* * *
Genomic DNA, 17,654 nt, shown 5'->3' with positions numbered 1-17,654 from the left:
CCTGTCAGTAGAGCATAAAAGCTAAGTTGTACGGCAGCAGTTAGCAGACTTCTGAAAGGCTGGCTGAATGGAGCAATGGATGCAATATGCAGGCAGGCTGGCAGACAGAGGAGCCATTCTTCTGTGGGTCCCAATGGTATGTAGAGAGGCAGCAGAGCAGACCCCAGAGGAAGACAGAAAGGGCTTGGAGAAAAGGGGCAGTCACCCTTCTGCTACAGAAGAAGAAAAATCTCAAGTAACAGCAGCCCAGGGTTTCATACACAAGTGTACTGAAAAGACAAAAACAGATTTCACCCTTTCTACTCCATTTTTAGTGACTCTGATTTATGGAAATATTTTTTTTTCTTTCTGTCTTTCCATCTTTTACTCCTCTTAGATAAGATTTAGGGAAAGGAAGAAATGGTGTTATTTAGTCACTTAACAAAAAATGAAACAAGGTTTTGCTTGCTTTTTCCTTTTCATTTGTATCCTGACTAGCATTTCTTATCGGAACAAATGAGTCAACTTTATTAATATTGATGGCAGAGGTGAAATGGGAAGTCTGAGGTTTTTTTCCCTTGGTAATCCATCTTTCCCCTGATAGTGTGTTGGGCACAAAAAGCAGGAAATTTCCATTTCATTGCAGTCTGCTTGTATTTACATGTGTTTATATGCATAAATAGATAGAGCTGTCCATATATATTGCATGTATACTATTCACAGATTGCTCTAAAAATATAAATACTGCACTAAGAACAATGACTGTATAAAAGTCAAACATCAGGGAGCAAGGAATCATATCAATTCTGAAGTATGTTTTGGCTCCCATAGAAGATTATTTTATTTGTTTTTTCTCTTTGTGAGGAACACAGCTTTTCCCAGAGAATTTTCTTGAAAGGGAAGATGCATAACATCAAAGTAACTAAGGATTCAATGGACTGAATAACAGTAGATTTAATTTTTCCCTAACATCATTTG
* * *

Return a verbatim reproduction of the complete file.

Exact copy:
Genomic DNA, 17,654 nt, shown 5'->3' with positions numbered 1-17,654 from the left:
CCTGTCAGTAGAGCATAAAAGCTAAGTTGTACGGCAGCAGTTAGCAGACTTCTGAAAGGCTGGCTGAATGGAGCAATGGATGCAATATGCAGGCAGGCTGGCAGACAGAGGAGCCATTCTTCTGTGGGTCCCAATGGTATGTAGAGAGGCAGCAGAGCAGACCCCAGAGGAAGACAGAAAGGGCTTGGAGAAAAGGGGCAGTCACCCTTCTGCTACAGAAGAAGAAAAATCTCAAGTAACAGCAGCCCAGGGTTTCATACACAAGTGTACTGAAAAGACAAAAACAGATTTCACCCTTTCTACTCCATTTTTAGTGACTCTGATTTATGGAAATATTTTTTTTTCTTTCTGTCTTTCCATCTTTTACTCCTCTTAGATAAGATTTAGGGAAAGGAAGAAATGGTGTTATTTAGTCACTTAACAAAAAATGAAACAAGGTTTTGCTTGCTTTTTCCTTTTCATTTGTATCCTGACTAGCATTTCTTATCGGAACAAATGAGTCAACTTTATTAATATTGATGGCAGAGGTGAAATGGGAAGTCTGAGGTTTTTTTCCCTTGGTAATCCATCTTTCCCCTGATAGTGTGTTGGGCACAAAAAGCAGGAAATTTCCATTTCATTGCAGTCTGCTTGTATTTACATGTGTTTATATGCATAAATAGATAGAGCTGTCCATATATATTGCATGTATACTATTCACAGATTGCTCTAAAAATATAAATACTGCACTAAGAACAATGACTGTATAAAAGTCAAACATCAGGGAGCAAGGAATCATATCAATTCTGAAGTATGTTTTGGCTCCCATAGAAGATTATTTTATTTGTTTTTTCTCTTTGTGAGGAACACAGCTTTTCCCAGAGAATTTTCTTGAAAGGGAAGATGCATAACATCAAAGTAACTAAGGATTCAATGGACTGAATAACAGTAGATTTAATTTTTCCCTAACATCATTTG